Kohlrabi is delicious steamed, sautéed, roasted, stuffed, creamed, in soup or stew, and eaten raw. When raw, kohlrabi is slightly crunchy and mildly spicy, like radishes mixed with turnip. You can toss them in a salad, make a slaw out of grated kohlrabi, or eat them on their own with a drizzle of good olive oil and a sprinkling of sea salt. When cooked, the bulb tastes similar to broccoli stems.
· 1 lg kohlrabi bulb, peeled
· 1 tbsp olive oil
· 1 clove garlic, minced
· salt and pepper to taste
· 1/3 cup grated Parmesan cheese (sub Nutritional Yeast, or vegan substitute)
1. Preheat an oven to 450 degrees F (230 degrees C).
2. Cut the kohlrabi into 1/4 inch thick slices, then cut each of the slices in half. Combine olive oil, garlic, salt and pepper in a large bowl. Toss kohlrabi slices in the olive oil mixture to coat. Spread kohlrabi in a single layer on a baking sheet.
3. Bake in the preheated oven until browned, 15 to 20 minutes, stirring occasionally in order to brown evenly. Remove from oven and sprinkle with Parmesan cheese, or equivalent substitute. Return to the oven to allow the Parmesan cheese to brown, about 5 minutes. Serve immediately.
Quick Collard Greens
· 1 large bunch (about 10 ounces) collard greens
· 1 ½ tablespoons extra-virgin olive oil
· ¼ teaspoon fine sea salt
· 2 medium cloves garlic, pressed or minced
· Pinch of red pepper flakes (optional, scale back or omit if sensitive to spice)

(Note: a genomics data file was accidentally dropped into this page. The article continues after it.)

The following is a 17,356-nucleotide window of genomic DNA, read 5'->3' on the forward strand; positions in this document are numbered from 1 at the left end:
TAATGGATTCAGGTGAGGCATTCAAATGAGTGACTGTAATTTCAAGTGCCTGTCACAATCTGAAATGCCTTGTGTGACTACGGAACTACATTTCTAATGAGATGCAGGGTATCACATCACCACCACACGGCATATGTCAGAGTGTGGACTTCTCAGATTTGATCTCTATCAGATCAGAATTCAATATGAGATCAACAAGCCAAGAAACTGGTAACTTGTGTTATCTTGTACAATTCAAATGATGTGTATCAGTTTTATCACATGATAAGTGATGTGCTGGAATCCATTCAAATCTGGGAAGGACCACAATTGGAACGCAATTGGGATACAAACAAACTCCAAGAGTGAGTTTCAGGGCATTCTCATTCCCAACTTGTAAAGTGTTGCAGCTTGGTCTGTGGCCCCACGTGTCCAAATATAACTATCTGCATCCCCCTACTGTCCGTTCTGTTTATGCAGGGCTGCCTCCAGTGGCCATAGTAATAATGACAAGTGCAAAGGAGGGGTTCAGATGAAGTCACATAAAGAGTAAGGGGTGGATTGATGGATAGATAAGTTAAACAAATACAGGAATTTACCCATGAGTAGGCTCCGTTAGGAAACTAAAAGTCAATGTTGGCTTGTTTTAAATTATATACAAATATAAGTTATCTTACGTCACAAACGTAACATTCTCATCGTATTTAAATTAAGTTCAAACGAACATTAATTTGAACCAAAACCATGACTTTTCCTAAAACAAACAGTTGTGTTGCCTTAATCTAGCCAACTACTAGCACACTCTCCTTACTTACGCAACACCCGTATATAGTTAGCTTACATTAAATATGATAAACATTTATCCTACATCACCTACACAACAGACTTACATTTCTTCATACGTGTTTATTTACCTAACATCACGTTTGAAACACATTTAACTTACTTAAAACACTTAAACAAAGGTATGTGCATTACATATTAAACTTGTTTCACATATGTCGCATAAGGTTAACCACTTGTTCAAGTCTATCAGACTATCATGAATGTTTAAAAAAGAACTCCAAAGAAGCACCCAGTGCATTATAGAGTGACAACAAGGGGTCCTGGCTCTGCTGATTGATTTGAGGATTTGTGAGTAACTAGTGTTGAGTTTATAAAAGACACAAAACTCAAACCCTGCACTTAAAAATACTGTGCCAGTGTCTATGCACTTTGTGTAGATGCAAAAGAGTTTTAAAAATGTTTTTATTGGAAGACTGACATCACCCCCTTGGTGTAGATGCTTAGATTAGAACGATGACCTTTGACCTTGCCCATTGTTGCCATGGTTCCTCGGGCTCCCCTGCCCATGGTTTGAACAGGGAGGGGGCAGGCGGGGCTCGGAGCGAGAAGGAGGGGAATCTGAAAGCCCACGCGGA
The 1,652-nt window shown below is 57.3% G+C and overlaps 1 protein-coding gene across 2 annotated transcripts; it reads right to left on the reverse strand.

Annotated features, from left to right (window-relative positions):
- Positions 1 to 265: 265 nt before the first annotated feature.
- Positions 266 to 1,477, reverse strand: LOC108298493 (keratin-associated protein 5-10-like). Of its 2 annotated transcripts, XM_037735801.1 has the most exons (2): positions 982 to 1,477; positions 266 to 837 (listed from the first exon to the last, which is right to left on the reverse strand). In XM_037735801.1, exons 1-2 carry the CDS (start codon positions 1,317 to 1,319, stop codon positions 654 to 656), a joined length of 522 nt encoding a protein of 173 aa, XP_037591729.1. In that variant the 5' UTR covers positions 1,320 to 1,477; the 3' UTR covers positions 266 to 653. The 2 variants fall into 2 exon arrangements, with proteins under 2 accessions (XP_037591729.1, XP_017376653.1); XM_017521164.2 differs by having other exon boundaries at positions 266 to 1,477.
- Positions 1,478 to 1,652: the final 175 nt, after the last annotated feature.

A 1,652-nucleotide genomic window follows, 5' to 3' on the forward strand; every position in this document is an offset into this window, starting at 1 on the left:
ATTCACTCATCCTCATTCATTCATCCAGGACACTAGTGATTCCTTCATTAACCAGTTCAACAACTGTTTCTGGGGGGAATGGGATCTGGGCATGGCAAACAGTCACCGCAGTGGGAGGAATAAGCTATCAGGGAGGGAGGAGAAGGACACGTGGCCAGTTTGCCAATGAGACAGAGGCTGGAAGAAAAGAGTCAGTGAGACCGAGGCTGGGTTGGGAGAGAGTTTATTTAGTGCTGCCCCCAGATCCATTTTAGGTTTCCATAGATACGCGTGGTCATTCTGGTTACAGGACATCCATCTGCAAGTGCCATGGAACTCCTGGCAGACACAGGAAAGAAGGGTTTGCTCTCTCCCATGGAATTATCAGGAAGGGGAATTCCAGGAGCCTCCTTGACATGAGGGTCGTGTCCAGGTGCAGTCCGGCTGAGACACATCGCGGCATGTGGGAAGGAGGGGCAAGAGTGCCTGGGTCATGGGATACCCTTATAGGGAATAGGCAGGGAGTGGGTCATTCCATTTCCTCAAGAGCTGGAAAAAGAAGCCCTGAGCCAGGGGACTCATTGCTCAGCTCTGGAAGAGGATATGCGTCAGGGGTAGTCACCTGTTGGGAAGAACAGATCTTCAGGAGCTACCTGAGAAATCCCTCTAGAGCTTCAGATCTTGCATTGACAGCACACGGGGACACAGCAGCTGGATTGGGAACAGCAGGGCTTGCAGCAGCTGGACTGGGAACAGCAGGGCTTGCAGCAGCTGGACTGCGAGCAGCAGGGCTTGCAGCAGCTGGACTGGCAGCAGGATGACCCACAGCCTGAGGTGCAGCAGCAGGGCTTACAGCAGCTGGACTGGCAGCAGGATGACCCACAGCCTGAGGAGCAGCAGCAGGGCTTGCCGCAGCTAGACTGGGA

· A couple lemon wedges, for serving
1. To prepare: remove the thick center ribs out of each stem. Stack the rib-less greens and roll them up into a cigar-like shape. Slice over the “cigar” as thinly as possible (⅛″ to ¼″) to make long strands. Shake up the greens and give them a few chops so the strands aren’t so long.
2. Heat a large, heavy-bottomed skillet over medium-high heat, then add the olive oil. Once the oil is shimmering, add all of the collard greens and the salt.
3. Stir until all of the greens are lightly coated in oil, then let them cook for about 30 seconds before stirring again. Continue stirring in 30-second intervals until the greens are wilted, dark green, and some are starting to turn browns on the edges (this is delicious). This will take between 3 to 6 minutes.
4. Once the collards are just about done, add the garlic and red pepper flakes (if using). Stir to break up the garlic and cook until it’s fragrant, about 30 seconds. Remove the pan from the heat.
5. Immediately divide the cooked collards onto plates, and serve with a lemon wedge each.